Some people loosely use the word “gluten sensitive” without a clear understanding of what that means or how people are affected by it. There are also those that dismiss it as a legitimate issue on the gluten spectrum. I get just as irritated by folks who say, “If you don’t have celiac disease, then there’s no reason not to eat gluten.” Actually, there are a lot of reasons not to eat gluten, even if you don’t have celiac disease or non-celiac gluten sensitivity. Anyone can develop gut dysbiosis from eating gluten. And if you have *any* autoimmune disease, you should most definitely not eat gluten.

    The Paleo Mom wrote a post in 2013 where she discusses some articles that had been published on the health benefits (or not) of gluten free eating (http://www.thepaleomom.com/2013/02/gluten-free-in-the-news-some-yay-some-nay.html). She points out that gluten free eating need not be lacking in either nutrients or fiber. Dr. Sarah Ballantyne was a medical researcher before becoming a stay at home mom and blogger and so backs up her recommendations with scientific evidence (and where there is not a clear understanding of biological mechanisms, she is quick to point that out). Her two books, the Paleo Approach and the Paleo Approach Cookbook provide a detailed background on how the immune system works, healing your gut and how to maximize your health using both a diet and lifestyle approach. Sleep, stress reduction, and sun exposure as well as diet are all integral aspects of a healthy body and mind. We should all strive for a whole foods, nutrient dense and anti-inflammatory diet. What that means for individuals will vary depending on how well adapted their body is to specific foods.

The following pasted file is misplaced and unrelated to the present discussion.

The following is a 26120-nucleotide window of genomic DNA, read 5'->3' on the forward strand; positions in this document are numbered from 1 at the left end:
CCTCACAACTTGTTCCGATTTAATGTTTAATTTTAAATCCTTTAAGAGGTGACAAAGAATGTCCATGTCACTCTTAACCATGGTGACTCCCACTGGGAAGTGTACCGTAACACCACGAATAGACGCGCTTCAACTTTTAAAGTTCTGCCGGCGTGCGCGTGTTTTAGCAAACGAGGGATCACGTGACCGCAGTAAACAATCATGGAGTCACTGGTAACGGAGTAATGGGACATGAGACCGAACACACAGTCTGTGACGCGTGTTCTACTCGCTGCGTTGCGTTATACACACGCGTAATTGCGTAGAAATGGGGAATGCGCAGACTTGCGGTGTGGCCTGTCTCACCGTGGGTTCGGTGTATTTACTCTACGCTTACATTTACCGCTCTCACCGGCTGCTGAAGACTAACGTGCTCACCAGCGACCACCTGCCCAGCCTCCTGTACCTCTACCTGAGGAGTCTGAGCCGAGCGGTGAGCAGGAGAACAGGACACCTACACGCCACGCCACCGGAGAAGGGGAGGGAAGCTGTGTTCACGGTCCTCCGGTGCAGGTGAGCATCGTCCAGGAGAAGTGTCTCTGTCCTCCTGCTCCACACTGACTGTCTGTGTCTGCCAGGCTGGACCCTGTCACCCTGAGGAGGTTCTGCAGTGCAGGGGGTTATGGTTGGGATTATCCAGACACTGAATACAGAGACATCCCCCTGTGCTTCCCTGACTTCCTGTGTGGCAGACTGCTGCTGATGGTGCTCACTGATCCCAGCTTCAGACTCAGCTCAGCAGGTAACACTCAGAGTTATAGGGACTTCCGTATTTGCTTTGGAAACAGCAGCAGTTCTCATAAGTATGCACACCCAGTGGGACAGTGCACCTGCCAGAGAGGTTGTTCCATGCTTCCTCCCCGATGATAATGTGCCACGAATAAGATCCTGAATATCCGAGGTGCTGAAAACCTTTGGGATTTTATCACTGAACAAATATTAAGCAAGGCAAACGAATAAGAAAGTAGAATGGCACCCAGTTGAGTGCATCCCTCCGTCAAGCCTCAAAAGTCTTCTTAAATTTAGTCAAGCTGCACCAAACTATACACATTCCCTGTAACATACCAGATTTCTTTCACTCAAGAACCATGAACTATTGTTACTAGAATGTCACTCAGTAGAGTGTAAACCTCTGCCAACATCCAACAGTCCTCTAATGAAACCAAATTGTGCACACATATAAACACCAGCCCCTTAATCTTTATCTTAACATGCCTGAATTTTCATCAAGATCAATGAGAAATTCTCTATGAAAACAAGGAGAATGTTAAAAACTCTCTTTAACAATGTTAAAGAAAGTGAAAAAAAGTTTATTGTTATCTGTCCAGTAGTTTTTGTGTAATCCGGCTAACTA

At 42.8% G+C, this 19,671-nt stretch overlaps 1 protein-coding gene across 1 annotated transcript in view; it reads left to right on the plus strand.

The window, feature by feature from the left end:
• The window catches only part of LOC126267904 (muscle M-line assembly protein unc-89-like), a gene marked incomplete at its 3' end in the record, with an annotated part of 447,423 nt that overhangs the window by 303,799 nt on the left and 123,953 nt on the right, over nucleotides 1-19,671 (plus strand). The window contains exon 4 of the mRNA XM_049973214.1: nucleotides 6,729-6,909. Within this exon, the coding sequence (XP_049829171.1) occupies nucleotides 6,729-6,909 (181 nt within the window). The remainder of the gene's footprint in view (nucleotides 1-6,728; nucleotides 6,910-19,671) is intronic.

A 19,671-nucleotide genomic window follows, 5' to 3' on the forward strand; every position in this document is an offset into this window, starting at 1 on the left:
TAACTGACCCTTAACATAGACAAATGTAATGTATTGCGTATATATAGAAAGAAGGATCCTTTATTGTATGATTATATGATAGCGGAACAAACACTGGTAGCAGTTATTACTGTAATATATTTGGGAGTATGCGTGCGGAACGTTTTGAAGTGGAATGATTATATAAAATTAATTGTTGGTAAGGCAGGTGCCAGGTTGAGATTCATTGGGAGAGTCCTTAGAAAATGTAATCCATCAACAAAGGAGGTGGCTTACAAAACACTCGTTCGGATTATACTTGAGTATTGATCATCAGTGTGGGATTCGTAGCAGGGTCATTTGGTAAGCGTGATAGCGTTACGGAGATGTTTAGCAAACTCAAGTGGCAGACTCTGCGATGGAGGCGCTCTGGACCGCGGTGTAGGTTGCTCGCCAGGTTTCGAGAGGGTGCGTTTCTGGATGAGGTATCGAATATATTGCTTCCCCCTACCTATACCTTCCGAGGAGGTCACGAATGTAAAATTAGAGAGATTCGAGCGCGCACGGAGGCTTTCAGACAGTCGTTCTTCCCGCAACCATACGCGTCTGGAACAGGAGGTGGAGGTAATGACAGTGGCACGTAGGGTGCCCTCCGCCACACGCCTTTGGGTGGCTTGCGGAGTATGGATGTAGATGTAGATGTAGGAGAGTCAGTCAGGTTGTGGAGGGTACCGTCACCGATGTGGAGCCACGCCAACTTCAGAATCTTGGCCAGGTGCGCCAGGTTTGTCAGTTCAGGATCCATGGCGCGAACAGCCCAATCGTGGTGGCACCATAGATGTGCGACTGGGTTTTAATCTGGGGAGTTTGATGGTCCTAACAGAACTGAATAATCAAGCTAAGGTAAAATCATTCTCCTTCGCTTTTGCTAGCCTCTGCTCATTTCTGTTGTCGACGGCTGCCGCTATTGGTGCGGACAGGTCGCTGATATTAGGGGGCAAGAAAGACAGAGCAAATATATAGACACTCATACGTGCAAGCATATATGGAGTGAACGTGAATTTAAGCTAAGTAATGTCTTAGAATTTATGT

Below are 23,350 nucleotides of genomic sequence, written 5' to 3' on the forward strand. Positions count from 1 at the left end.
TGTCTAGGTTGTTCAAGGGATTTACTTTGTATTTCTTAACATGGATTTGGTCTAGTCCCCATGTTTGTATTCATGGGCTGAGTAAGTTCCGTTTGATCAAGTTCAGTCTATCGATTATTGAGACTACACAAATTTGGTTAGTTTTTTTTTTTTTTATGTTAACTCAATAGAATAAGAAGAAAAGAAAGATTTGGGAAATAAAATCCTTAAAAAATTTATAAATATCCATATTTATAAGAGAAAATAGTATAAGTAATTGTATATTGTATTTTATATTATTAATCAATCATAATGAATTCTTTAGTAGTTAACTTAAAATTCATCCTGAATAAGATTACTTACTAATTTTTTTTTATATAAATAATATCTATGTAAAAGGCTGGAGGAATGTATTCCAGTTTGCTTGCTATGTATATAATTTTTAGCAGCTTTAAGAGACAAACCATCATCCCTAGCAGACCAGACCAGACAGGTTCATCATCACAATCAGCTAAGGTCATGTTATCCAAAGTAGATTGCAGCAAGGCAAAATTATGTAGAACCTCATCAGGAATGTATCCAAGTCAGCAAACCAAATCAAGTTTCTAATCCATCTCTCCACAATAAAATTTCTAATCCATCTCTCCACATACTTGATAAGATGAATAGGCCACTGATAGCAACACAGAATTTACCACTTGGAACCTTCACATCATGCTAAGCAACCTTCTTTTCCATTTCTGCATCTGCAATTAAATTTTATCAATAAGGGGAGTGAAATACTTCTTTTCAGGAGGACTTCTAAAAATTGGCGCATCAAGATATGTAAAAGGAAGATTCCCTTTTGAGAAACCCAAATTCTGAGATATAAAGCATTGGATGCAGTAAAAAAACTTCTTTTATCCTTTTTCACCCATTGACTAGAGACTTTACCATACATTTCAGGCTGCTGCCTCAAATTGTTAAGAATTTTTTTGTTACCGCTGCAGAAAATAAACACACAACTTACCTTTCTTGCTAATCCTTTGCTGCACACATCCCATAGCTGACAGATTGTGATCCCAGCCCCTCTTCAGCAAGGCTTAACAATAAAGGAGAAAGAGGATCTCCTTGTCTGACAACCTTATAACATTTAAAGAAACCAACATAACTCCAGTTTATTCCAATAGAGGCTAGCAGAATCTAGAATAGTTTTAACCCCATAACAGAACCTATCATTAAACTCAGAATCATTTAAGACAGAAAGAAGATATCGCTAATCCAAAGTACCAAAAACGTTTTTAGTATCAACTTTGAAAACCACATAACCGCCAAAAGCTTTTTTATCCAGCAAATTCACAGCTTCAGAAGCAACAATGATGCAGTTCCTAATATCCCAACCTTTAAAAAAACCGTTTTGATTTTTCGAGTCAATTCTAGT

Reply
    1. 9.1

      L?????

      Agreed! I’ve been gluten free almost all month (joint pain, foggy brain, mood swings and splitting headaches) and as long as I eat my veggies and fruits I get all the fiber I need. :) I’ve not gone Paleo, though. I love my rice, corn and pseudo grains, except for quinoa. Quinoa really messes up my digestive system for some reason.
      I haven’t been diagnosed with celiac, don’t have the money for that and I didn’t want to bear the pain any longer.

      Reply
      1. 9.1.1

        Janet

        Yeah, I can’t do quinoa either for the same reason. I have similar results from eating most legumes. As I started determining my own personal food sensitivities, I just naturally gravitated towards a Paleo lifestyle. And actually, Paleo is very forgiving and flexible. It’s no longer considered to be a strict set of dietary restrictions. As science has come to a better understanding of the variations in humans to digest different kinds of foods, the Paleo community has been shifting it’s stance on the diet. There’s a good article by Dr. Terry Wahls (she was able to reverse her MS symptoms through diet and lifestyle changes), that discusses the evolution of how we eat: http://easyhealthoptions.com/evolution-eat-changing-health/. For those that think Paleo is all meat all the time, you couldn’t be more wrong. If you go by volume, the bulk of your nutrition should come from veggies. One Paleo blogger calls it a plant-based, whole foods, inflammation-reducing diet.